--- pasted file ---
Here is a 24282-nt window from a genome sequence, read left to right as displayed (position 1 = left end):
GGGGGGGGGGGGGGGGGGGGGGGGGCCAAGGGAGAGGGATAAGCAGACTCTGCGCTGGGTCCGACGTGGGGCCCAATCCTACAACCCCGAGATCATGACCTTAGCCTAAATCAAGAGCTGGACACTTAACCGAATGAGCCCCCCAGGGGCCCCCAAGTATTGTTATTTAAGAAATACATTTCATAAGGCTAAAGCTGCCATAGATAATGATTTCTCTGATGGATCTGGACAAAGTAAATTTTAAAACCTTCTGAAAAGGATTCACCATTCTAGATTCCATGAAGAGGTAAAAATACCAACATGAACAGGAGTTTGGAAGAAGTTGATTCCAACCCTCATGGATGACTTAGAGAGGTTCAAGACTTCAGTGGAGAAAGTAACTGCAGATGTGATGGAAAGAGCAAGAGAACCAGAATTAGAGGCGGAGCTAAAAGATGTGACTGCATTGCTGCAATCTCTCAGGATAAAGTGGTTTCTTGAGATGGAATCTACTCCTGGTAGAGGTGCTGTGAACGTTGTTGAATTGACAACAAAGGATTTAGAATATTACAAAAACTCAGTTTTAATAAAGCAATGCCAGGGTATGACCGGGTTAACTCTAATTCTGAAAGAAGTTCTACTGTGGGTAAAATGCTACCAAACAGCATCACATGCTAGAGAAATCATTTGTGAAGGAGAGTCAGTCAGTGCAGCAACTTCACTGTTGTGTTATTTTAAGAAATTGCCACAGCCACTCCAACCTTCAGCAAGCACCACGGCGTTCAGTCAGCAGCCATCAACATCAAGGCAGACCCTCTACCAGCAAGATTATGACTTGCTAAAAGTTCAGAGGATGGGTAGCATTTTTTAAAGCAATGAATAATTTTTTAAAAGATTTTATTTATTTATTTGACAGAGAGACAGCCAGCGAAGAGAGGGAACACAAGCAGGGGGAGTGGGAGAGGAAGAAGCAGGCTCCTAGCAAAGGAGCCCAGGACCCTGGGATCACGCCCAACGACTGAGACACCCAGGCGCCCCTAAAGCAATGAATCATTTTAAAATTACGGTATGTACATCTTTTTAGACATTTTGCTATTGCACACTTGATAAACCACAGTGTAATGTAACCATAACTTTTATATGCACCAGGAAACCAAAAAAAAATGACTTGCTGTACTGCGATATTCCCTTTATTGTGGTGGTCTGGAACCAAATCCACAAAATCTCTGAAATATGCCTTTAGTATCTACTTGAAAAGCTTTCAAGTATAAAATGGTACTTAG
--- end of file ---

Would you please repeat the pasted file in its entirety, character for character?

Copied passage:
Here is a 24282-nt window from a genome sequence, read left to right as displayed (position 1 = left end):
GGGGGGGGGGGGGGGGGGGGGGGGGCCAAGGGAGAGGGATAAGCAGACTCTGCGCTGGGTCCGACGTGGGGCCCAATCCTACAACCCCGAGATCATGACCTTAGCCTAAATCAAGAGCTGGACACTTAACCGAATGAGCCCCCCAGGGGCCCCCAAGTATTGTTATTTAAGAAATACATTTCATAAGGCTAAAGCTGCCATAGATAATGATTTCTCTGATGGATCTGGACAAAGTAAATTTTAAAACCTTCTGAAAAGGATTCACCATTCTAGATTCCATGAAGAGGTAAAAATACCAACATGAACAGGAGTTTGGAAGAAGTTGATTCCAACCCTCATGGATGACTTAGAGAGGTTCAAGACTTCAGTGGAGAAAGTAACTGCAGATGTGATGGAAAGAGCAAGAGAACCAGAATTAGAGGCGGAGCTAAAAGATGTGACTGCATTGCTGCAATCTCTCAGGATAAAGTGGTTTCTTGAGATGGAATCTACTCCTGGTAGAGGTGCTGTGAACGTTGTTGAATTGACAACAAAGGATTTAGAATATTACAAAAACTCAGTTTTAATAAAGCAATGCCAGGGTATGACCGGGTTAACTCTAATTCTGAAAGAAGTTCTACTGTGGGTAAAATGCTACCAAACAGCATCACATGCTAGAGAAATCATTTGTGAAGGAGAGTCAGTCAGTGCAGCAACTTCACTGTTGTGTTATTTTAAGAAATTGCCACAGCCACTCCAACCTTCAGCAAGCACCACGGCGTTCAGTCAGCAGCCATCAACATCAAGGCAGACCCTCTACCAGCAAGATTATGACTTGCTAAAAGTTCAGAGGATGGGTAGCATTTTTTAAAGCAATGAATAATTTTTTAAAAGATTTTATTTATTTATTTGACAGAGAGACAGCCAGCGAAGAGAGGGAACACAAGCAGGGGGAGTGGGAGAGGAAGAAGCAGGCTCCTAGCAAAGGAGCCCAGGACCCTGGGATCACGCCCAACGACTGAGACACCCAGGCGCCCCTAAAGCAATGAATCATTTTAAAATTACGGTATGTACATCTTTTTAGACATTTTGCTATTGCACACTTGATAAACCACAGTGTAATGTAACCATAACTTTTATATGCACCAGGAAACCAAAAAAAAATGACTTGCTGTACTGCGATATTCCCTTTATTGTGGTGGTCTGGAACCAAATCCACAAAATCTCTGAAATATGCCTTTAGTATCTACTTGAAAAGCTTTCAAGTATAAAATGGTACTTAG